I am. Researchers at Penn State have identified what I would suggest is a modern coping phenomenon – hurrying to get something done so we can cross the task off our mental to-do list, even if doing so is non-productive.

pre-crastinating Sarah Wilson
Image via Jack Shainman Gallery

They call it pre-crastinating and they suggest those of us who do it, do so to offload “working memory”. That is, we plough through something just to reduce the number of things we have to remember to do.

My main pre-crastinating activity is attending to email each day rather than prioritising the more important tasks. I can get totally caught up in cleaning out my inbox. Ditto social media fussing. As I fuss and tend I convince myself I’m getting shit done. I convince myself I’m in control. And I’m validated.

But it’s an illusion. It’s like trying to plug a dyke with your thumb. Except it’s worse. Your thumb-plugging is creating more holes for more email pings, more input, more distractions and more frenetic-ness to come in.

Emails beget more emails. I’ve written about the non-productivity of this before. Also, going down the fussy rabbit hole of social media and emails takes up so much energy…leaving you creatively spent and uninspired for the important stuff.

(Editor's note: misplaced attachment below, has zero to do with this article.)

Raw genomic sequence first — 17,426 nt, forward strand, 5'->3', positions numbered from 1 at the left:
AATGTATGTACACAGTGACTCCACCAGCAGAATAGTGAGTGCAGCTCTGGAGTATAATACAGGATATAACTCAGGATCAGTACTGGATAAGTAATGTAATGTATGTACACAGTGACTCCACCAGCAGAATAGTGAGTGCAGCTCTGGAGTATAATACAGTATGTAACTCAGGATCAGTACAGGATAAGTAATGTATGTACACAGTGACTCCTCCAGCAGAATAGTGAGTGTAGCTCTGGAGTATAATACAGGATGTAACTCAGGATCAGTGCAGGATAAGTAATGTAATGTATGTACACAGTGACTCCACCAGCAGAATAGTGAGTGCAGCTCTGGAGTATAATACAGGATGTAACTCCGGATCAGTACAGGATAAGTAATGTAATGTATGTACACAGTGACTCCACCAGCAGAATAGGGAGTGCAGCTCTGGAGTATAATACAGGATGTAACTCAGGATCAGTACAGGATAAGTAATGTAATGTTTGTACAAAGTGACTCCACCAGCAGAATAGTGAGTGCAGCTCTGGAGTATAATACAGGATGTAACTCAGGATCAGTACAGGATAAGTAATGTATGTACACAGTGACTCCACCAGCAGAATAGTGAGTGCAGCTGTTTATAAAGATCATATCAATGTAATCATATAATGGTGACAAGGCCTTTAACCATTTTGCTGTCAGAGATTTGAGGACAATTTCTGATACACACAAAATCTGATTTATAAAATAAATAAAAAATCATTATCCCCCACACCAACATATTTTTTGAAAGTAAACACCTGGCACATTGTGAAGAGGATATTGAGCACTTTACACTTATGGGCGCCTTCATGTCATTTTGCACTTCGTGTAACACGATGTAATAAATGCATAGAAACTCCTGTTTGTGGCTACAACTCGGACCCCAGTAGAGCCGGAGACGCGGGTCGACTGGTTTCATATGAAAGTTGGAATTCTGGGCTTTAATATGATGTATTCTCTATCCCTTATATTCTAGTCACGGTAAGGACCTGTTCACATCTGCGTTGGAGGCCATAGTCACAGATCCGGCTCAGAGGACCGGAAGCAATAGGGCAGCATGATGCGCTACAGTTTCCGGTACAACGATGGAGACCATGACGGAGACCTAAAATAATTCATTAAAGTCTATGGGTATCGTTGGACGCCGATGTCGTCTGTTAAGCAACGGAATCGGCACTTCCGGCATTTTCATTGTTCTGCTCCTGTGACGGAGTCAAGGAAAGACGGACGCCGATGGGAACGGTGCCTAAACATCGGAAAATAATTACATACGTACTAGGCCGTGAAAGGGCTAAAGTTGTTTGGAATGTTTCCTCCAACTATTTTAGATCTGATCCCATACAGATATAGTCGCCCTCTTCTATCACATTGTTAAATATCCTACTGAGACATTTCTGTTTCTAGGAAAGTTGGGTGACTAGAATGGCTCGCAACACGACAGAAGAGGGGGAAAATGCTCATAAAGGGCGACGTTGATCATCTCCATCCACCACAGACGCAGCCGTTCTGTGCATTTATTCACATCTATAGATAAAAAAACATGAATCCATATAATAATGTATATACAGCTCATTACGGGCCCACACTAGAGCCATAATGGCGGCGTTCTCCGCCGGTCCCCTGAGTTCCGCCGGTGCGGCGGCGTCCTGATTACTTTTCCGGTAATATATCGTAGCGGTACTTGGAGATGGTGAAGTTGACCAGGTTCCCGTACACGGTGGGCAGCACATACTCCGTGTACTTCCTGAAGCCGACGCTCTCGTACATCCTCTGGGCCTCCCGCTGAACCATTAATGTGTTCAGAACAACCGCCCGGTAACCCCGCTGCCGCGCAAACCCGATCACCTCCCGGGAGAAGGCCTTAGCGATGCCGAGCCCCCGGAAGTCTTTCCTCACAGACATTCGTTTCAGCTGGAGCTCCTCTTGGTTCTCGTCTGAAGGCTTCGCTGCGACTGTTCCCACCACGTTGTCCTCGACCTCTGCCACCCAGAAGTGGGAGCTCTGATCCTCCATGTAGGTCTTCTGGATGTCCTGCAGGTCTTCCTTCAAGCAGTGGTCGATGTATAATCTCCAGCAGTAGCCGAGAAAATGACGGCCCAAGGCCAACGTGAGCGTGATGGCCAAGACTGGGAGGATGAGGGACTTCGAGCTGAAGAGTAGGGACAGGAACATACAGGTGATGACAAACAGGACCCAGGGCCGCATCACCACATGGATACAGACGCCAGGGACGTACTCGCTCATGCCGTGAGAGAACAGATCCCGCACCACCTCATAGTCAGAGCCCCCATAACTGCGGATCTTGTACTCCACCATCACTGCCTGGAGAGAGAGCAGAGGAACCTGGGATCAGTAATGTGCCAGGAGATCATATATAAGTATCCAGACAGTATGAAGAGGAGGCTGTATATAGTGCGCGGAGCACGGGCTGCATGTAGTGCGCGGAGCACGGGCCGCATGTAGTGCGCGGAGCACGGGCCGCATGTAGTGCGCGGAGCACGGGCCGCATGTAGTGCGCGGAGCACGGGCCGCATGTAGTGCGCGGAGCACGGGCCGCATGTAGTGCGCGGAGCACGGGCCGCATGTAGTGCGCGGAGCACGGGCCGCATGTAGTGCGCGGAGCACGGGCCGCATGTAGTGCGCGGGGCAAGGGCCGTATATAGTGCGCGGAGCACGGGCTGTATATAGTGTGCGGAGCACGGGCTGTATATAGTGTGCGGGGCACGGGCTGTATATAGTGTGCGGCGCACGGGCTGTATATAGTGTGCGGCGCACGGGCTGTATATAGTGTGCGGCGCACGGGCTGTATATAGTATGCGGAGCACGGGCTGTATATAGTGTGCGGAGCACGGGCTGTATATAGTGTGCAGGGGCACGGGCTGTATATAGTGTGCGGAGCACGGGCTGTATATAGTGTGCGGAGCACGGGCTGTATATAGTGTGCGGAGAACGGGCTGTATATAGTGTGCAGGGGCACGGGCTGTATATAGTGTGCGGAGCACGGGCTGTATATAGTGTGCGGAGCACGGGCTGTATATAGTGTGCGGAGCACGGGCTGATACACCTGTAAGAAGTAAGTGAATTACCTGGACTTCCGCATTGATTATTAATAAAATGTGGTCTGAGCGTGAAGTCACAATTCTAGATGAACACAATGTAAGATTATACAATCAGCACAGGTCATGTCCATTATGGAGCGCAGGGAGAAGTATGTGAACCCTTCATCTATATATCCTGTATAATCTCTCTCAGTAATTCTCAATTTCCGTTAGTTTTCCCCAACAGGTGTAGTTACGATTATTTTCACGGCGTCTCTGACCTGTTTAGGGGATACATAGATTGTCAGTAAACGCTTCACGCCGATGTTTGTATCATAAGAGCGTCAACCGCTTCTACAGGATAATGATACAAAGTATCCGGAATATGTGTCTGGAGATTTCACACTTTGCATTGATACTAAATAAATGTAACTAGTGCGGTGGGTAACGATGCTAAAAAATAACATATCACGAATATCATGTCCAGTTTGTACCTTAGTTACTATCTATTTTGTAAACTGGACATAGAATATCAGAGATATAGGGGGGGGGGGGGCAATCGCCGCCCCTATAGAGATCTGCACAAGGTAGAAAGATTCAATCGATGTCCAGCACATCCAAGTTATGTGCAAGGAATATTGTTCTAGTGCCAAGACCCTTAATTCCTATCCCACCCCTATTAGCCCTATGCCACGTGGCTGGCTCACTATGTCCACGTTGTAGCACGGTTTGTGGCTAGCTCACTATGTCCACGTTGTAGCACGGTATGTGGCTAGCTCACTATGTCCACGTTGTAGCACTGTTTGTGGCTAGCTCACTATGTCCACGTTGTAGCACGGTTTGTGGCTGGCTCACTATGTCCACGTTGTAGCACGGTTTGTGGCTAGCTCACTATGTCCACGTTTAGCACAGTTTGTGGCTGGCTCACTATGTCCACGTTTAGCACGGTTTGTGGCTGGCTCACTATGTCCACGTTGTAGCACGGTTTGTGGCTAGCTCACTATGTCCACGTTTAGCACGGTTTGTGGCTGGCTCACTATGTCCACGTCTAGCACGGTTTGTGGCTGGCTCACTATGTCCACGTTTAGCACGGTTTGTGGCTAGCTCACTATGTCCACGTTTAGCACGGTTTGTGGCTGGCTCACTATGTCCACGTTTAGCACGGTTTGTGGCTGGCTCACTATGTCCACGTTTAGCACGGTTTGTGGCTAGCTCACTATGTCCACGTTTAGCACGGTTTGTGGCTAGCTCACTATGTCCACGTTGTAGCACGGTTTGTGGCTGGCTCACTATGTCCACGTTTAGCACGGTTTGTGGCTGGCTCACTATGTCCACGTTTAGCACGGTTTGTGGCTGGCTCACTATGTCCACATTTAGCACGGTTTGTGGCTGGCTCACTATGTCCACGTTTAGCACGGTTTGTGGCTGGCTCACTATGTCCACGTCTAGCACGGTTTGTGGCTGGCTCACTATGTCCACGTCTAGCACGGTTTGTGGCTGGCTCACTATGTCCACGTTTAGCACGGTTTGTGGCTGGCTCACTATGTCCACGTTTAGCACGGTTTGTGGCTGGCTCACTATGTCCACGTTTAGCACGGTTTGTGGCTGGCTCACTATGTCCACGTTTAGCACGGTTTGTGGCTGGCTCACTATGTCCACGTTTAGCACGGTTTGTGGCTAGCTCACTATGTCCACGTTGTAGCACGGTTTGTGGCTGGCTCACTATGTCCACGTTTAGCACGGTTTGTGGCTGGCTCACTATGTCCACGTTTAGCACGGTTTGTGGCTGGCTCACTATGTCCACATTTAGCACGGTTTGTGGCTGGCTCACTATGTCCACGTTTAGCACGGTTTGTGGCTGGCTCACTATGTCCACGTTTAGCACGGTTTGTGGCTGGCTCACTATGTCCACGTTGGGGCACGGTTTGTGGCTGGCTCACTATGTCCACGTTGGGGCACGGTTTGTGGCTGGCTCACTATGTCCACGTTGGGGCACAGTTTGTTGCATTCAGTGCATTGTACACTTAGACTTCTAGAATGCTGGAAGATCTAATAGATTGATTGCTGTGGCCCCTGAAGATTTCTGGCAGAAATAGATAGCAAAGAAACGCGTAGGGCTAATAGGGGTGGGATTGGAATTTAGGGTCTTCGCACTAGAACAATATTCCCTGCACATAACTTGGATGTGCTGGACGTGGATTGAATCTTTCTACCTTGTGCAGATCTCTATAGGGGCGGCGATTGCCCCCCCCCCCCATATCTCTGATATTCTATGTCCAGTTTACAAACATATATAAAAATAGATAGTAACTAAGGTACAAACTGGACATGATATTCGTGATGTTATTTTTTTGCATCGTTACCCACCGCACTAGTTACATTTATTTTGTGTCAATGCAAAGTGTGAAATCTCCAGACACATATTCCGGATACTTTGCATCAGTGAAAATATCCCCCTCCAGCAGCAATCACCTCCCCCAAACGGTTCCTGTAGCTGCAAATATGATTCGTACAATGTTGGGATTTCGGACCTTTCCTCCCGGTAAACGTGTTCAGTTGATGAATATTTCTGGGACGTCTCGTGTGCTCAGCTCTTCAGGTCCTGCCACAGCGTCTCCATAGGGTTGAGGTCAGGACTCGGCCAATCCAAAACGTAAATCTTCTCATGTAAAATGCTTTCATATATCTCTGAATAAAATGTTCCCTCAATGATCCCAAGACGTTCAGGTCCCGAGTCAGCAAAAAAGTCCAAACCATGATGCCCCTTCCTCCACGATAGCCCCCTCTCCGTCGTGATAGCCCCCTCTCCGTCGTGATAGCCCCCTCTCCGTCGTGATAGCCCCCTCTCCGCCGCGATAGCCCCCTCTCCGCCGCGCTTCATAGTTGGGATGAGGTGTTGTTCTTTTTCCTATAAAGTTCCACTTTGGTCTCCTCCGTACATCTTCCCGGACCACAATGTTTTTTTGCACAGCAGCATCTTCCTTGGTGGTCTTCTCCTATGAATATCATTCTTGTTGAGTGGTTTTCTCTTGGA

These days I’m resolving to observe my pre-crastinating. And boldly put blinkers up to the mental to-do list…favouring the important stuff instead.

Are you a pre-crastinator as well? How do you focus?

Have your say, leave a comment.

  • mw

    Gymnopedie 1 .. Erik Satie .. for cleaning out your inbox

    • Daniel L

      Ha, this is good. Thank you Mike!

  • I will occasionally look at my written to do list and see that I have not completed anything. So I add a couple of things that I have done. And immediately cross them off. Is there a word for that behaviour?

  • Vicki Simpson

    Guilty your honour.

  • Paula Vertz Dron

    Guilty! I prioritise my list then set my timer for 30 minute slots.

  • Bec

    Guilty. I found it better to turn off email notifications and have set times during the day where I deal with emails. Written to-do lists are the other thing that helps. I get the same “high” from crossing things off as I do from dealing with a quick email or busy task.

  • Sophie

    YES!!!! Totally me. When I can sense that I’m doing this I refer back to some strategies a business coach recommended to our work team yonks ago. *Have ONE main super important goal that needs to be completed on the particular day rather than writing a HUGE to do list with unimportant ‘usual’ stuff.
    * Pick your peak time: Know when is the best time throughout the day you are most productive to schedule in that important goal and get achieving!